Mekong, environmentalists warn: Hunger for energy is destroying ecosystem
Yangon ( AsiaNews / Agencies) - Environmentalists
are launching a new alarm for the Mekong River, from its forests to fish and fauna,
increasingly endangered by development projects for energy that do not take
into account the delicate eco- system. Fears
caused by the Xayaburi mega- plant (for years the center of fierce controversy
) have failed to stop the a new power plant which received the go-ahead from
the government of Laos. It will be built
at Don Sahong , along the border with Cambodia . According
to NGO International Rivers experts, it constitutes a serious threat to
fisheries and the environment throughout the region. These projects are developed thanks to the
support and funding of multinational companies and foreign governments, the
first to benefit from the electricity produced by the plant .
Now the danger also directly affects the people of Burma , who are likely to see a huge drop in the quantity of fish that until now have populated the rivers of Myanmar. The dam of Don Sahong could lock "the only access channel" open to fish for migration, in that stretch of the Mekong. The project also would put at risk one of the few remaining "natural pools" for Irrawaddy dolphins , an endangered and protected species.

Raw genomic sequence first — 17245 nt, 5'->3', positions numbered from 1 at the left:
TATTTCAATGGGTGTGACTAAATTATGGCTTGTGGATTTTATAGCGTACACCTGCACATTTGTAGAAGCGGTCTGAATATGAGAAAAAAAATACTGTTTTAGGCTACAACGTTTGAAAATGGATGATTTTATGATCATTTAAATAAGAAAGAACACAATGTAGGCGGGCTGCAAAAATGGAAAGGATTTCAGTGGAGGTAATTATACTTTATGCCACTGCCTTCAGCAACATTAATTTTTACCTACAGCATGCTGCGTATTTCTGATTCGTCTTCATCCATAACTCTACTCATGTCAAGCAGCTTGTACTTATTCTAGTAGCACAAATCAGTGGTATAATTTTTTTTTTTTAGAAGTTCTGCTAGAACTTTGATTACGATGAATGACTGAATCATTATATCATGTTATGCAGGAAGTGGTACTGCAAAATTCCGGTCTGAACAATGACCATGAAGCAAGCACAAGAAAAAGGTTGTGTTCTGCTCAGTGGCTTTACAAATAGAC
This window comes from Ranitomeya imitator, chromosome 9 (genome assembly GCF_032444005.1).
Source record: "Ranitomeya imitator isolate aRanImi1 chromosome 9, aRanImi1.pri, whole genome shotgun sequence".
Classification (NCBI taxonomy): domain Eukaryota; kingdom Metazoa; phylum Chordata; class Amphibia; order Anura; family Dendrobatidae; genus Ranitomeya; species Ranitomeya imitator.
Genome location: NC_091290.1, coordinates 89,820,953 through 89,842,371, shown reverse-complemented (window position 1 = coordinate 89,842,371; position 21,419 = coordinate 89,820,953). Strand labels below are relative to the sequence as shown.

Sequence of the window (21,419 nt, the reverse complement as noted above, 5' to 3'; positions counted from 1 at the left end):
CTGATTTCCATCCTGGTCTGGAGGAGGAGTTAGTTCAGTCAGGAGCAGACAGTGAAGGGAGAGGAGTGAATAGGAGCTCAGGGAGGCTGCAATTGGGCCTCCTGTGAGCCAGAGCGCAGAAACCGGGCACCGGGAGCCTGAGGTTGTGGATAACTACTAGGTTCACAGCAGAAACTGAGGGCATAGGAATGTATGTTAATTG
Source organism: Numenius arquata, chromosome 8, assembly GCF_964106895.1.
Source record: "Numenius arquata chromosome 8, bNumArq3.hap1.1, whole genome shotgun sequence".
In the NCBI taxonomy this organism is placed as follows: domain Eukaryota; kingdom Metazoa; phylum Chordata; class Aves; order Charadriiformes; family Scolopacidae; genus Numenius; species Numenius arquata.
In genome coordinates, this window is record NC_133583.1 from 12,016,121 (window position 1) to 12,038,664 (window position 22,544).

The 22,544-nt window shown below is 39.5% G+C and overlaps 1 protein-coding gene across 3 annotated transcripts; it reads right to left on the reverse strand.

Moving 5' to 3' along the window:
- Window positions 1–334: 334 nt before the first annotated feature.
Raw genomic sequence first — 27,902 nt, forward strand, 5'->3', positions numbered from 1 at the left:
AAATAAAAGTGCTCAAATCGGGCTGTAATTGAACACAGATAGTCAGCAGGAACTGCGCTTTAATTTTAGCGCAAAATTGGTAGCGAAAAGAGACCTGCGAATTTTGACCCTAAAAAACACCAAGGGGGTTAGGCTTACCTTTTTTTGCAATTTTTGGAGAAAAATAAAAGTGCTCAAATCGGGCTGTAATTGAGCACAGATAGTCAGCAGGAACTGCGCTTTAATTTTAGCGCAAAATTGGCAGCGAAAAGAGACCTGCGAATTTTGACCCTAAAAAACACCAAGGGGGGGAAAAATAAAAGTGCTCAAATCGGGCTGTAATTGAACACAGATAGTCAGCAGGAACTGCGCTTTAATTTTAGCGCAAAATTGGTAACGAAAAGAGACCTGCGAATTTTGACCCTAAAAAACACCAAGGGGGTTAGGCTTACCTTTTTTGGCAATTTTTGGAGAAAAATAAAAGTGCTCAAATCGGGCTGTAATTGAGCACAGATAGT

The Mekong River for a stretch along more than 200 km forms the natural boundary between the Shan State in Myanmar and Laos, an area locally known as the Golden Triangle region . For the experts of International Rivers "more than 22 thousand indigenous people" live in the area and fishing is the basis of their diet. In fact, about 80% of the protein consumed by people living along the Mekong, Salween and Irrawaddy comes from fish that originated in these rivers .
For Ame Trandem , program director for the Southeast Asian American NGO , "the project of Don Sahong , cloaked in so much secrecy that we do not even know who is really funding it, it is reckless and irresponsible." And there is also evidence a "lack of transparency" . The Mekong is in a "very precarious" state and the true extent of the impact caused by these dams and power plants " has yet to be fully understood." Clearly , the experts conclude, "personal interests" are prevailing at the expense of " in-depth studies ."
The Mekong rises on the Tibetan plateau and flows along the Yunnan Province of China, then in Myanmar, Thailand, Laos, Cambodia and Vietnam. About 65 million people live along its course, obtaining support from fishing (estimated to be worth $ 3 billion a year) and fish farmers. But now the river, 4,880 km long and considered the 2nd richest biodiversity in the world, is threatened by many projects of hydroelectric dams. The Mekong River Commission (MRC) has called for a 10-year moratorium on the construction, showing heavy impact on fisheries, with a decrease amounted to 300 thousand tons per year.